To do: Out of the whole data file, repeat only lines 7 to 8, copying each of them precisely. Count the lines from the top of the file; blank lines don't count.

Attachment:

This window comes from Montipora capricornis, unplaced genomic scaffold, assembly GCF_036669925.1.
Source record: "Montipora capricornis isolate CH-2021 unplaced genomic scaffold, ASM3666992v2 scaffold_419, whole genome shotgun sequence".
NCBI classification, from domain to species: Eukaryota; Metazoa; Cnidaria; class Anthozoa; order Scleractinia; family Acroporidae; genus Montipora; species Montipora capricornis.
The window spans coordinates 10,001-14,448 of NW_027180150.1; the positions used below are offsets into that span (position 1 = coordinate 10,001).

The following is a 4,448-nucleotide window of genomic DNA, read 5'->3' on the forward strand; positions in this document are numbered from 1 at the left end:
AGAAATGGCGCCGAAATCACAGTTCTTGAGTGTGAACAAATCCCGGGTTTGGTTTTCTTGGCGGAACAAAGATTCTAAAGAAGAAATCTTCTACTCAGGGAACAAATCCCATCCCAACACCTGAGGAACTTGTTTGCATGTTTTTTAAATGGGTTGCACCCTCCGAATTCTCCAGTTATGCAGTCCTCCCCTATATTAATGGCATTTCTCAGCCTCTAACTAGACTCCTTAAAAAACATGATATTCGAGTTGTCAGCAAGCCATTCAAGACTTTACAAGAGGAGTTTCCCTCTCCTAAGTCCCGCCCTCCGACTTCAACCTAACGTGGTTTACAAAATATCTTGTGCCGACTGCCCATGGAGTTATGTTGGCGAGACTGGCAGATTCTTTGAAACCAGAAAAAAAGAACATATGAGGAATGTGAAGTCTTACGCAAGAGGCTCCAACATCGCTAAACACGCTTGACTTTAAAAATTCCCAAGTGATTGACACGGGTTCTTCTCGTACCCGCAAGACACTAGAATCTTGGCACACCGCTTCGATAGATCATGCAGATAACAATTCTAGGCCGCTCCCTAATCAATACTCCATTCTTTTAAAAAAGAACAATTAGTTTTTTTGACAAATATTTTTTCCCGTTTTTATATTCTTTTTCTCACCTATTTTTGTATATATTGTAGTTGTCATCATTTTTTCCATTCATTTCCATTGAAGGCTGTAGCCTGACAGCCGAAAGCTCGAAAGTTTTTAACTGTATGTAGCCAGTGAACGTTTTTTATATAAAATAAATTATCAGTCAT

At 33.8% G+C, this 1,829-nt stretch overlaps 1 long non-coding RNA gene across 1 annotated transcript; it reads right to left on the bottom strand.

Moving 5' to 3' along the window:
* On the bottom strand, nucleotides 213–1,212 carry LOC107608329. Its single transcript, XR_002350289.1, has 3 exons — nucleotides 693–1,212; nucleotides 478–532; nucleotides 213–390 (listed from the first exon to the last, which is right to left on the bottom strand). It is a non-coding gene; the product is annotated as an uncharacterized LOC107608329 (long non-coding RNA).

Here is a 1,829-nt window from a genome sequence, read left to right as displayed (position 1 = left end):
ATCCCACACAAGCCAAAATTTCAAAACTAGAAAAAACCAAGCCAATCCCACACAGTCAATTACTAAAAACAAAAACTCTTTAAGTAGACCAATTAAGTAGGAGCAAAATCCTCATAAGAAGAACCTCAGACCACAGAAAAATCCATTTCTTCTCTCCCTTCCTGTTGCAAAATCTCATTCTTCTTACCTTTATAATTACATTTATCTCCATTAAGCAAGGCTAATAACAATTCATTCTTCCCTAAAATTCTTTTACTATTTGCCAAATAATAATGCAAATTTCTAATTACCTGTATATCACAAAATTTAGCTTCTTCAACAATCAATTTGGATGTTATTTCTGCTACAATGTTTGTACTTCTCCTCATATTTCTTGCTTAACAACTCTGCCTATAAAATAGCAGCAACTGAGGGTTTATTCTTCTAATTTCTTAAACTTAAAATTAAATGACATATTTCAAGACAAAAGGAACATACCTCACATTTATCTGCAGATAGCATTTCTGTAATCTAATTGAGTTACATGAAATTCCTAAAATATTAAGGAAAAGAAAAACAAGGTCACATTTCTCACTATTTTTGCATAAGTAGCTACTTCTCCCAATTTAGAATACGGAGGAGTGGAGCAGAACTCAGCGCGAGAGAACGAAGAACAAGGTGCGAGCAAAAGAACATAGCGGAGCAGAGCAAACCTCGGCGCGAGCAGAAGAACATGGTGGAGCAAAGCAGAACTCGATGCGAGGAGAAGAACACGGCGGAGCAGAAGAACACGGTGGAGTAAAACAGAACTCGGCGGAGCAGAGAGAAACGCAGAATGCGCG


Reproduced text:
At 33.8% G+C, this 1,829-nt stretch overlaps 1 long non-coding RNA gene across 1 annotated transcript; it reads right to left on the bottom strand.

Moving 5' to 3' along the window: